Govt must be given latitude to make adjustments necessary to save nation, says SC on Sec 6A of citizenship law

Observing that several northeastern states are affected by insurgency and violence, the Supreme Court Wednesday said the government must be given “latitude and leeway” to make adjustments necessary to save the nation.

Referring to section 6A of the Citizenship Act applicable exclusively to Assam, a five-judge constitution bench headed by Chief Justice DY Chandrachud said governments have to make compromises for the overall well-being of the nation.

“We must also give the government that latitude. Even today there are parts of North East, we may not name them, but there are states affected by insurgency, affected by violence. We have to give the government that leeway to make adjustments necessary to save the nation,” Chandrachud said.

He made the observation after senior advocate Shyam Divan, appearing for the petitioners, submitted that section 6A operates in a “blanket manner” and rewards illegal immigrants who continue to stay in Assam in violation of the citizenship law.

“Assam and other immediate neighbouring border states form a homogeneous single class. Singling out Assam is impermissible,” Divan said.

The bench, also comprising Justices Surya Kant, M M Sundresh, J B Pardiwala and Manoj Misra, is hearing 17 petitions to examine the constitutional validity of section 6A of the Citizenship Act relating to illegal immigrants in Assam.

Section 6A was inserted in the Citizenship Act as a special provision to deal with the citizenship of people covered under the Assam Accord.

It says those who came to Assam on or after January 1, 1966 but before March 25, 1971 from specified territories, including Bangladesh, in accordance with the Citizenship Act amended in 1985, and since then are residents of the northeastern state, must register themselves under section 18 for acquiring Indian citizenship. As a result, the provision fixes March 25, 1971 as the cut-off date for granting citizenship to Bangladeshi migrants in Assam.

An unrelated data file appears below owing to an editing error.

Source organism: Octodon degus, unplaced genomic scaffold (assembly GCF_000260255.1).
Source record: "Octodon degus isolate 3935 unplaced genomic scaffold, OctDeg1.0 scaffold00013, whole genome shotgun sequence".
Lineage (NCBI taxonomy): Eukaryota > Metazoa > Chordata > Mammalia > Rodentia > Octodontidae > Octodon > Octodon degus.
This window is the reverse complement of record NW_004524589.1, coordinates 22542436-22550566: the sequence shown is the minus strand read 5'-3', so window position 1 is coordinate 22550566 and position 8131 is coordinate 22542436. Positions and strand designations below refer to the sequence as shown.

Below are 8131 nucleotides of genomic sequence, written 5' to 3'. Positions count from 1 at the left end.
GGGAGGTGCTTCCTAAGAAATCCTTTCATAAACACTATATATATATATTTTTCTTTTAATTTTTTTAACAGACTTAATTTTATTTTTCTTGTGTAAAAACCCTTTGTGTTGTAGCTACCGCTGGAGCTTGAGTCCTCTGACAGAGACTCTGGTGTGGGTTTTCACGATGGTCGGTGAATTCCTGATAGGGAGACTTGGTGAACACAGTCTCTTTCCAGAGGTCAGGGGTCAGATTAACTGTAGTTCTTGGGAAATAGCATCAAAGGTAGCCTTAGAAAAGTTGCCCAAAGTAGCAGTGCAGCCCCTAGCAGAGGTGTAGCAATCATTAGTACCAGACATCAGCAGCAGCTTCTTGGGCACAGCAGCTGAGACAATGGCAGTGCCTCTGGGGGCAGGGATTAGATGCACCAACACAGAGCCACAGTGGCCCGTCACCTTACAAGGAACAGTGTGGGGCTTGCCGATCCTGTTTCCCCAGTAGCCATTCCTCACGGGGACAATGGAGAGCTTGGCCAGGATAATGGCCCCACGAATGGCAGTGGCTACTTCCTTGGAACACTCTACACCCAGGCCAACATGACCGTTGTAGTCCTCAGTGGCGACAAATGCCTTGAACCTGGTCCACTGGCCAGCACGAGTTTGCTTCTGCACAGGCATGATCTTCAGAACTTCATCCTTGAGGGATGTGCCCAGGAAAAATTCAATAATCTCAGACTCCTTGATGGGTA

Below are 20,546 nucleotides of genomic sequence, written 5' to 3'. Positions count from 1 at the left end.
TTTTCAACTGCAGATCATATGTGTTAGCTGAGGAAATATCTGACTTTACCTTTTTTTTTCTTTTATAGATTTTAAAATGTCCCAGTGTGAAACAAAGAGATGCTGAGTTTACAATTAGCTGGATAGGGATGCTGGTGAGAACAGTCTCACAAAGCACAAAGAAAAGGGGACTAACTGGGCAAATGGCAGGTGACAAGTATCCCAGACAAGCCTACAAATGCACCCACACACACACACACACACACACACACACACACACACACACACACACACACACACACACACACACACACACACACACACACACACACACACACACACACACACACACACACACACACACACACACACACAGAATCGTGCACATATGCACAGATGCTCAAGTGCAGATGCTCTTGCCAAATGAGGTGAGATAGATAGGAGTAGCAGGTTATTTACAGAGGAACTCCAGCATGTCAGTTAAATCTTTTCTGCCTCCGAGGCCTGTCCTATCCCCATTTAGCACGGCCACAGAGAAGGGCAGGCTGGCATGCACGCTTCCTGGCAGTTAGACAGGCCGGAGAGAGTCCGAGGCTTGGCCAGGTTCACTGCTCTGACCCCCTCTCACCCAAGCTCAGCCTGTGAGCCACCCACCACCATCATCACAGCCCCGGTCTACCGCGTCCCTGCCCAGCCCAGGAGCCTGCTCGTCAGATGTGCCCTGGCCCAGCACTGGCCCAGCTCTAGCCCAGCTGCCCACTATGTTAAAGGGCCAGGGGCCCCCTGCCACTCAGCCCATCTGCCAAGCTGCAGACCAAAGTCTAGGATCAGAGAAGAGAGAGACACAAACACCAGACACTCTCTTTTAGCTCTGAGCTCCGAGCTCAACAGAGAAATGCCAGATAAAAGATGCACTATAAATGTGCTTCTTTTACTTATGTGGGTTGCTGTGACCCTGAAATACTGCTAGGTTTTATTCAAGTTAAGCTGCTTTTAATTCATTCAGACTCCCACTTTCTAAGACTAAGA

Seeking declaration of the provision as invalid, Divan had on Tuesday sought a direction to the Centre to frame a policy in consultation with States/UTs for settlement and rehabilitation of all people of Indian origin who came to Assam after January 6, 1951 proportionally across the country.

Responding to his submission, the bench asked if Parliament could let the “strife” continue in Assam on the ground that the law will discriminate among states.

“Can Parliament say that we are doing this to bring about peace in a strife-ridden State? Or should we continue that strife merely because we will be discriminating between states? …The situation of Assam in 1985, there was so much violence. Any solution they would have found is bound to be an inexact solution,” the bench said.

At the outset, Divan said illegal migrants in Assam who are required to be processed under Section 3 of the Foreigners Act are rewarded with citizenship.

“The very existence of section 6A operates even today as a beacon to persons to migrate illegally into Assam and then gain the system in the manner they want and make claim to citizenship.

“My submission is that Assam and other immediate neighbouring border states form a homogeneous single class. Singling out Assam is impermissible. The next point is that a violent or any type of political agitation resulting in a political settlement is not a sufficient basis for classification,” he said.

Divan said allowing huge illegal immigrant regularisation with potentially future generations also making a claim without any time frame undermines economic, social, and political aspirations, which are facets of Article 21, of the people of Assam.

Opposing section 6A, senior advocate KN Choudhury, representing one of the petitioners, claimed that out of the state’s 126 assembly constituencies, indeginious people can win elections only in 57.

“That is the state of affairs. Can we ever conceive a situation where the Government of India wants to protect immigrants at the cost of indeginious people?

This is a legislation brought by a regime who had a brute force of 400 plus MPs. It is a parliamentary joke to have this legislation. Instead of protecting indigenous people, people living in the state, they’re protecting illegal immigrants for the sake of politics,” Choudhury said.

The hearing remained inconclusive and will resume on Thursday.

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The top court had on Tuesday sought data on the beneficiaries of section 6A of the Citizenship Act in Assam, saying there was no material before it which could indicate that the effect of granting Indian citizenship to Bangladeshi immigrants between 1966 and 1971 was so great that it impacted the demographic and cultural identity of the border state.

While acknowledging the problem of cross-border infiltration in Assam, the constitution bench had referred to the humanitarian aspect of the 1971 Indo-Pakistan war for liberation of Bangladesh which also led to influx of immigrants.

Solicitor general Tushar Mehta had referred to data produced by an MP in the Rajya Sabha earlier and said 5.45 lakh illegal immigrants had come to Assam between 1966 and 1971. From 1951 to 1966, the figure was 15 lakhs, he added.

As many as 17 petitions, including the one filed by NGO Assam Public Works in 2009, are pending in the apex court.

Under the Assam Accord signed by the All Assam Students Union, Assam government and the Government of India on August 15, 1985, to detect and deport foreigners, Section 6A was inserted into the Citizenship Act to grant citizenship to people who have migrated to the state.

A two-judge bench had referred the matter to the Constitution bench in 2014.

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